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2024 Garden: My New Seed Varieties

07. March 2024

Have you started your garden planning yet? Don’t wait until the last minute to buy seeds online. You may find your favorite varieties sold out. That’s the predicament I found myself in last season when I went to purchase my shelling peas. Sometimes the popular varieties sell out early on. I’m planting just a few new things this year with some of my old favorites. Here’s a quick run down of all the garden seeds I’m planting this year.

 Garden Plot |


Shelling Peas

I’m not a huge fan of peas, but my husband is. I figured if I grew a small batch of peas, that would replace a few bags of frozen store bought peas. I wanted to purchase the same pea variety I planted the year before last. While I like testing new varieties, I felt I was pretty darn successful with my first year planting peas. So I wanted to stick with what worked. But, I waited too long to buy. Womp womp.

Two seasons ago I planted a shelling variety called Maxigolt. Pea pods are around 3-4 inches with 6-8 peas per pod. I got my garden in late that year, yet I still had a great harvest of peas. And I only planted a small pea patch too! The patch was about 2’ x 3’, so that certainly looked small. Yet I got three harvests of peas that totaled a few cups each time.


Maxigolt Shelling Peas |

Maxigolt Shelling Peas


It turns out garden fresh peas taste really amazing!!! They are so much better than frozen peas (which are oodles better than faded and smooshy tin can peas). So I was looking forward to planting Maxigolt again last year. BUT that variety was SOLD OUT online from many of my usual online vendors. I did find a few in stock on a couple of other websites, but the cost was really high for the seed count.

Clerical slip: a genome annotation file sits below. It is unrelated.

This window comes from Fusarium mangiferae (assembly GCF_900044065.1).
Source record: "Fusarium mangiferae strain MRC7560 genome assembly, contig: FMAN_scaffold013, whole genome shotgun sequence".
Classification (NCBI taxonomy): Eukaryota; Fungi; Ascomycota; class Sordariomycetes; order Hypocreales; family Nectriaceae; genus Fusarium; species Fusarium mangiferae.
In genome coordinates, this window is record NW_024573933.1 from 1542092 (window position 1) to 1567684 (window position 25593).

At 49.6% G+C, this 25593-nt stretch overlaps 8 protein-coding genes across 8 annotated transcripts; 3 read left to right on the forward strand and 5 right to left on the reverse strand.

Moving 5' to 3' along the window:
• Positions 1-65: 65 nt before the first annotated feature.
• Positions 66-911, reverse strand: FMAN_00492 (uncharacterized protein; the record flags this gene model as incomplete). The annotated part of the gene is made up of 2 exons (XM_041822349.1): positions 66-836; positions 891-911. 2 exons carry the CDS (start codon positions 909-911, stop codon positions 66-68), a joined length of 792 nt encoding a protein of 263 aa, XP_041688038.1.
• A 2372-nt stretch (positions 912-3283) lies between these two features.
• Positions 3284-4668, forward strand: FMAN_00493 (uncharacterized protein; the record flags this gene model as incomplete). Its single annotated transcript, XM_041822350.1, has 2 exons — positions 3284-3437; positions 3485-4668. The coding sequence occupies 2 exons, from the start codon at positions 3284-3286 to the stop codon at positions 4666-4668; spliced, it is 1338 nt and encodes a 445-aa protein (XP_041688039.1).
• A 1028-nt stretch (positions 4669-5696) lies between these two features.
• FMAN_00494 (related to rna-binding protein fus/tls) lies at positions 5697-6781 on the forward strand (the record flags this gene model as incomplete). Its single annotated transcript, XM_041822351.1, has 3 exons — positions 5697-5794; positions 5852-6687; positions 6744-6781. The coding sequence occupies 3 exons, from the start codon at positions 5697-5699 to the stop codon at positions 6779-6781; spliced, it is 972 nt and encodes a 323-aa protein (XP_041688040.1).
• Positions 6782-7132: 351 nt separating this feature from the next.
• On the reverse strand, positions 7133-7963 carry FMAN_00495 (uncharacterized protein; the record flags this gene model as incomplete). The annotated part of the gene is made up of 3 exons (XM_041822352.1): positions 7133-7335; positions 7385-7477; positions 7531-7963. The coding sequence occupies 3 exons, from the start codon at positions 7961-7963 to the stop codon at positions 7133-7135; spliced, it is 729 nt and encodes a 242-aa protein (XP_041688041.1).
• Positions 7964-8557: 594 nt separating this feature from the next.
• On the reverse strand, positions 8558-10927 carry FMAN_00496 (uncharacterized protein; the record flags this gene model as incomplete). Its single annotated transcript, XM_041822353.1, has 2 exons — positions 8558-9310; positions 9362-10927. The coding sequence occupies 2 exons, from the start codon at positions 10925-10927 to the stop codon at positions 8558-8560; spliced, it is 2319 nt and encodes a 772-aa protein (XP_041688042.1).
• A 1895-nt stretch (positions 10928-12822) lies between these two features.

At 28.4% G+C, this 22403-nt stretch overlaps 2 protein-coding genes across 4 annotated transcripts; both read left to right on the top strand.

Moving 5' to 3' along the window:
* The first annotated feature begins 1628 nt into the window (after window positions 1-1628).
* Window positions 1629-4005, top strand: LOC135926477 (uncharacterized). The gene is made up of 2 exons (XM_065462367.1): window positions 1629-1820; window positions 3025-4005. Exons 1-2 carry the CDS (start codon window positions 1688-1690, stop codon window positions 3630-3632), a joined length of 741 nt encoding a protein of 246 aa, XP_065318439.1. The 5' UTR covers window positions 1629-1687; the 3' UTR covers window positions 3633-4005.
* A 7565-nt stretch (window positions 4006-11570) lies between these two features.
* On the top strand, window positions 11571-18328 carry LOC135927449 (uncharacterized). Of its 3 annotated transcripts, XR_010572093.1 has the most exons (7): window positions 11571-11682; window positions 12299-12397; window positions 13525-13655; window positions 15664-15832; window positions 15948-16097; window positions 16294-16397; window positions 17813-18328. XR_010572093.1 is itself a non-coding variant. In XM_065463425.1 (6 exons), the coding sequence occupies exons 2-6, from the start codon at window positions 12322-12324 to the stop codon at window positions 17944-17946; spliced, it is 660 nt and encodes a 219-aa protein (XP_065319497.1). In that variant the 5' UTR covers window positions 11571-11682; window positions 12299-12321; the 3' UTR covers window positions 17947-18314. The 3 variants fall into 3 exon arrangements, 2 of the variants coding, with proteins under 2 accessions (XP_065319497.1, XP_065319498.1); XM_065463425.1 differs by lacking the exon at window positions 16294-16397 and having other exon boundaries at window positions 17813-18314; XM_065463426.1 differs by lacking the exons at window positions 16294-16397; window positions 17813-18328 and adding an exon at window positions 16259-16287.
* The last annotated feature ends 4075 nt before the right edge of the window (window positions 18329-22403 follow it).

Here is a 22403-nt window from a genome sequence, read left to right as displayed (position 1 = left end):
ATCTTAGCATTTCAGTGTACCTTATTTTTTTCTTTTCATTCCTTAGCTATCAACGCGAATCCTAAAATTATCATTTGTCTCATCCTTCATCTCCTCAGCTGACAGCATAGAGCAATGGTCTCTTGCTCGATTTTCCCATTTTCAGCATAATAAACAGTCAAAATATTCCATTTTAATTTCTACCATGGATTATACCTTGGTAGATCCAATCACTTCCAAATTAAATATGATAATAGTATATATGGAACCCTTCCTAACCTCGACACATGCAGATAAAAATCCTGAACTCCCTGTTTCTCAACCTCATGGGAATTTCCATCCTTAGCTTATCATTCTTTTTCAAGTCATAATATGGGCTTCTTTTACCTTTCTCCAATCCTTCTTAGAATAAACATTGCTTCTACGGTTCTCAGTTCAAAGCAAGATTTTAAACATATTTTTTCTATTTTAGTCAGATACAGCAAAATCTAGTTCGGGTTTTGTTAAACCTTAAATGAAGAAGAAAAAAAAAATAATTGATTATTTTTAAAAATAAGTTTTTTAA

Maxigolt Shelling Peas |


So last year I planted a new variety called PLS 595. Wow, what a non-sexy name! This is an organic variety that has Afila-type vines. These type of vines produce many tendrils with fewer leaves. The plants do not need a trellis, they will trellis themselves as they grow. The lack of leaves is supposed to make them easier to harvest since the peas are easier to locate. This variety gets to be 4 - 4 1/2” with 10 to 11 peas in each pod. It’s resistant to Fusarium wilt races 1 and 2 and powdery mildew. It has intermediate resistance to downy mildew too. While Maxigolt did really well for me, it did get some mildew on it. While it was a trellis variety with many leaves, although it wasn’t too difficult to harvest at all.